Brain Disease

Adenoma: How to Prevent Cancer Development

Because there is a possibility for these to develop into cancer. Adenoma is one condition that should not be taken lightly even if the mass is found to be benign. Some cases will eventually develop into a cancerous tumor if left untreated. Early diagnosis, just like several other diseases, will lead to a good prognosis. Patients should also identify the problem using the right techniques and tests to rule out the possibility of other problems. Here is an overview on adenoma and the effects.

What is Adenoma?

An adenoma is a benign or non-cancerous tumor that develops particularly on the glands. These can be present in any gland in the human body such as the lungs, colon, throat, colon and other internal organs. Although most of these remain in the same state for several years, there are a few cases wherein the tumor develops into a cancerous one, thereby leading to different complications and life-threatening effects. The glands that trigger the development of adenoma usually function in the production or secretion of useful fluids in the body. The glands or epithelial cells will product different useful fluids like hormones, sweat, breast milk and saliva. When the cells start replicating at a very fast pace, a lump will usually develop.

If the formation is non-cancerous, it is described as an adenoma. Polyps are formations on various internal parts and organs such as the colon. Even if the formation is not cancerous in nature, doctors still recommend that patients have these remove to avoid the occurrence or development of cancerous tumors. The size of the formation will also determine the risk of developing a more serious condition. Bigger formations are more prone to turn cancerous after several years.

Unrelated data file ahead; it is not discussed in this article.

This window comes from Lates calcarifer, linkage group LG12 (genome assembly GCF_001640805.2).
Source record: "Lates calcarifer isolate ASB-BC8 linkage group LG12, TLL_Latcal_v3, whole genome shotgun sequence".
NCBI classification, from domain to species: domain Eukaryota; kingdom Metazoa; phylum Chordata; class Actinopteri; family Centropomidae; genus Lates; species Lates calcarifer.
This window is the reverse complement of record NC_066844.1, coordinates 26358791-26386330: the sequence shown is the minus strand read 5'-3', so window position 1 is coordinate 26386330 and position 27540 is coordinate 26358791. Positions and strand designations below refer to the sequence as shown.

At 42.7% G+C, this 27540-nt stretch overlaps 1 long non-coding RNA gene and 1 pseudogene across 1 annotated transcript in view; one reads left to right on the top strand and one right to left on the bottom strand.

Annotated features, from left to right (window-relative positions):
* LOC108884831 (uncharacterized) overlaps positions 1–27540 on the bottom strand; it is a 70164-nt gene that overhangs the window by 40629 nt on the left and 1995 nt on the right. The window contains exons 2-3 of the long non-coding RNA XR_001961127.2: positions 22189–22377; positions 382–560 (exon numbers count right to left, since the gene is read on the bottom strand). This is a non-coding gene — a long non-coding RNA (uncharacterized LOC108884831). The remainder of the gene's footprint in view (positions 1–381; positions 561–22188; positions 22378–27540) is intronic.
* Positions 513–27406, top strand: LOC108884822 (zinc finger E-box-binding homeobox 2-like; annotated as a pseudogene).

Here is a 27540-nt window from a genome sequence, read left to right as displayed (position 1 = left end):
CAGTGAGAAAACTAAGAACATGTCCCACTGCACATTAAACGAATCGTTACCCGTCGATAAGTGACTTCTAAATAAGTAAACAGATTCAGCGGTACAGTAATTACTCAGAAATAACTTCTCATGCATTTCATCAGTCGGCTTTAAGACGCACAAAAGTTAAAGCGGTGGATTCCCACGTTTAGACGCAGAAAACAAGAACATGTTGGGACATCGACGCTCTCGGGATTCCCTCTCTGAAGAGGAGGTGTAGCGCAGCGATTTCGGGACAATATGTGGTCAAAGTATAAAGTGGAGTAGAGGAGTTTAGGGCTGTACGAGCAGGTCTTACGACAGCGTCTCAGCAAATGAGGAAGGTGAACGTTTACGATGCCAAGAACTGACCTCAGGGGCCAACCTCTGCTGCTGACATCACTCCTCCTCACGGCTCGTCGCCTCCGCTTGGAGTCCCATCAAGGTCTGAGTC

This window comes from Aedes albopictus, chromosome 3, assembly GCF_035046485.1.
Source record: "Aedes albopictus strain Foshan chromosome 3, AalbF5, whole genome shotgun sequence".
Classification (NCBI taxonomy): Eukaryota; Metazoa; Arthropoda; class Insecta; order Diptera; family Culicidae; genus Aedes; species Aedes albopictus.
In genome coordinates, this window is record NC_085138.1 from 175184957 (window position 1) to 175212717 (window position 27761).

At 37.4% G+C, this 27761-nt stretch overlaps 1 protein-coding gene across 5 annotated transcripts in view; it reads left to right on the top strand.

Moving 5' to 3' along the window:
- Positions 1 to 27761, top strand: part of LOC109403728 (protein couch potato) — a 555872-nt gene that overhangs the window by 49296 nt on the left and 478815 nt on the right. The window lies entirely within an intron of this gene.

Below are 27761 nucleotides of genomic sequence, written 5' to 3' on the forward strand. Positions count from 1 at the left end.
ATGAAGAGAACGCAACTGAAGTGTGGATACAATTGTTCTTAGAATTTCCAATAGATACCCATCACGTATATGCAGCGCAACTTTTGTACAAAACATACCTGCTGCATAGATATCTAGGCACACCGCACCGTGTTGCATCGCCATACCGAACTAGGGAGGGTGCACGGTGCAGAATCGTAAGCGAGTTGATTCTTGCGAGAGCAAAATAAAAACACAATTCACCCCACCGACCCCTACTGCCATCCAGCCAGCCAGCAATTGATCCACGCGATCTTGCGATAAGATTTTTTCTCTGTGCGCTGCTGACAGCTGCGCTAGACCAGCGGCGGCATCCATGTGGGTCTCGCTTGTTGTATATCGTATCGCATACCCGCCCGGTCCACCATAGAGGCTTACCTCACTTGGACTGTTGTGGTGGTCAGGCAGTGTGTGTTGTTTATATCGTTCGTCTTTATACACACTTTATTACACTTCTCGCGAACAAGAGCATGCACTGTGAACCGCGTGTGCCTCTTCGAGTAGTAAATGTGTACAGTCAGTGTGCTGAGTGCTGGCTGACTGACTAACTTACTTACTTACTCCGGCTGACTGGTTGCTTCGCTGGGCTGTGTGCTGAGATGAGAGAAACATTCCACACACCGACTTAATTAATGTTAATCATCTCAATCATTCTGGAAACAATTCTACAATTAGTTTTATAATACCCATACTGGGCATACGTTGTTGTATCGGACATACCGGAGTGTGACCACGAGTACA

The Kinds of Adenoma

There are three basic kinds of adenoma namely tubular, villous and tubulovillous. Tubular type is the most frequently occurring and called such because of the structures that resemble tubes. The villous type is the least common among the three and is characterized by ruffles in the structure. The tubulovillous type is a combination of the two types and is the second most common. The type will differ among individuals. It is also possible for one person to develop two or more kinds at different parts of the body. The true cause of the formation is not known.

Doctors speculate that genetic factors and hormones contribute to the development although the route is vague. Some individuals who have been taking medications or drugs for a long time seem to be at risk for the development too. The tumor on the glands can happen to anyone regardless of sex, race and age. However, women are particularly prone to having tumors in their livers while older adults in general are more prone to growths in the colon.

Signs and Symptoms of Adenoma

People with adenoma will generally show a lump on the affected area. If the polyp or tumor is located on an internal organ, the person might not notice anything unless he undergoes diagnostic procedures or feels the lump sometime later if it grows to considerable size. The lump will vary in size among patients. Some are found visibly on the surface while others might be located deep in the tissue or muscle. The effects of the condition will differ depending on the location and the affected area.

If the tumor is found on the thyroid gland, the gland will most likely secrete more hormones leading to thyroid problems. The person might lose or gain weight as an effect. If the mass is found on the kidneys, the person might experience changes associated with the area too. Some of the common symptoms of the condition include body weakness, pain and aches, colds, fever, fatigue, cough, muscle cramps and dizziness.